Joint Regional Security Stacks: Increased network visibility, shared data, stronger defense
The importance and complexities of enabling seamless data sharing through the Joint Regional Security Stack (JRSS) platform was the subject of discussion among experts from the Defense Information Systems Agency (DISA) and Joint Forces Headquarters - Department of Defense Information Network (JFHQ- DODIN) during the Armed Forces Communications and Electronics Association’s Defensive Cyber Operations Symposium in Baltimore May 17.
The JRSS platform is a DOD-wide initiative to enable military services, combatant commands, and defense agencies to see more network activity, defend networks more efficiently, and share information seamlessly both within their own organizations and with DOD mission partners.
“JRSS will deliver to the greater DOD community the ability to act uniformly with predictable outcomes through a centralized, standardized, and modernized infrastructure,” said Army Col. Greg Griffin, JRSS program manager.
The typical unclassified “stack” is comprised of 20 equipment racks that manage and defend traffic flows; perform firewall functions, intrusion detection and prevention, enterprise management, and virtual routing and forwarding; and enable the ingest of large sets of data, and provide the platforms to process that data and the mechanisms to help cyber operators analyze the data.
Fourteen unclassified Joint Regional Security Stacks are currently operational, and 20 will protect the DOD unclassified network by the end of fiscal year 2019: 11 are in the continental United States, two in Europe, two in the U.S. Central Command area of responsibility (AOR), and five in the U.S. Pacific Command AOR. The classified set of networks will require 25 stacks.
Griffin said in the not-too-distant-future, a JRSS platform fielded with standardized suites of equipment, complete with defined syntaxes and procedures, will enable the military services, combatant commands, and agencies to share tips and cues from within a common platform without having to recreate or reformat data for different devices.
DISA assembled a JRSS Defensive Cyber Operations working group to build toward that future. The group is made up of members from various JRSS stakeholder organizations charged with defining the tactics, techniques and procedures that govern JRSS best practices, to include information sharing between organizations.
“The big thing for us is accessibility for everybody … not keeping (data) stove-piped … which is what we have now,” said Army Col. Darlene Straub, chief of DISA’s Defensive Cyber Operations (DCO) Division and chair of the JRSS DCO working group.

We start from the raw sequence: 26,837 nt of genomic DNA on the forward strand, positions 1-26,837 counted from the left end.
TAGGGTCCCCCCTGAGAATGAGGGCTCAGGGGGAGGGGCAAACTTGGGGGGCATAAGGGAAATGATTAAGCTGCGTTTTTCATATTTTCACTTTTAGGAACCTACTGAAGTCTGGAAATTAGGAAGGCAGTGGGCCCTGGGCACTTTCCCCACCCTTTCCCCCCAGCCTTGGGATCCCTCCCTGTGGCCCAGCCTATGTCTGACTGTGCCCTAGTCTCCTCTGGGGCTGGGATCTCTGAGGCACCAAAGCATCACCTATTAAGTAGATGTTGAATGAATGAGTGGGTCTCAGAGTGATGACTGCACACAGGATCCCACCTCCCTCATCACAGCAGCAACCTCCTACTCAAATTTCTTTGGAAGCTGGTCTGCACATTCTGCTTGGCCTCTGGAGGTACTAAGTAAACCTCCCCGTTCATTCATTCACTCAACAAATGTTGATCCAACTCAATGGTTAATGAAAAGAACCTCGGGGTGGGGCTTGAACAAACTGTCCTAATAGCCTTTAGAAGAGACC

“One of the things we’ve come to agreement on recently is we want to make sure we use the JRSS as a data source, not only having the data available on our site within the Joint Management System (JMS), but also being able to share it,” Straub said.
“How can we use that data to become more powerful and more [knowledgeable] about what’s on the network?” she asked.
Straub’s team works closely with the DISA Global Operations Command (DISA Global), which is responsible for operating and maintaining JRSS.
The DISA Global commander, Army Col. Lisa Whittaker, also emphasized the value of looking across organizational boundaries to understand network operations.
“I’m looking forward to JRSS stabilization, followed by data consolidation, so that we can start looking at the analytics to more rapidly identify nefarious behavior and counter it,” she said.
According to the 2015 DOD Cyber Strategy, building an architecture that transcends individual branches will enable a robust network defense and shift focus from protecting service-specific networks and systems to securing the DOD enterprise in a unified manner.
“As JRSS matures, and we better understand the ability to share that information, one of the key constructs of this is that we know what ‘right’ looks like and what ‘good’ looks like so we can better share the tactics, techniques, and procedures (TTPs) and indicators of compromise that cause fault points, regardless of where they are,” said Air Force Col. Jordan Cochran, Future Operations Division chief for JFHQ- DODIN. “I think we ought to do that at speed. We obviously want to get ahead of reacting to an adversary’s maneuvers, to be more proactive, so that we’re less concerned about the big data problem and more concerned about mission assurance for all the components to be able to do mission essential tasks and functions.”
As DISA works to procure and deliver the remaining systems and define TTPs for leveraging the capability, JFHQ DODIN is defining procedures for a JRSS Operational Board (JOB) it stood up less than two months ago. JOB’s role is to provide consistency, guidance and direction for establishing a sound foundational basis across JRSS mission partners, Cochran said. This promises to be very useful as the DCO working group and DISA Global offer up best practices based on input from across the military services and from lessons learned from day-to-day operations.
“Right now in DCO, there are pockets of excellence throughout DOD, what JRSS is going to be able to do is bring all that together” Straub said. “We’re going to be able to share our threats, and it is not going have to be through the IT community or through some stove-piped channel or through a memo or an email. It’s actually going be through the data source. And we’re going to be faster, more flexible, more agile in being able to thwart our enemies and what they are trying to do within our networks. For me, from a DCO perspective, I’m ready to get there because I think it’s going to help immensely.”
Posted May 30, 2018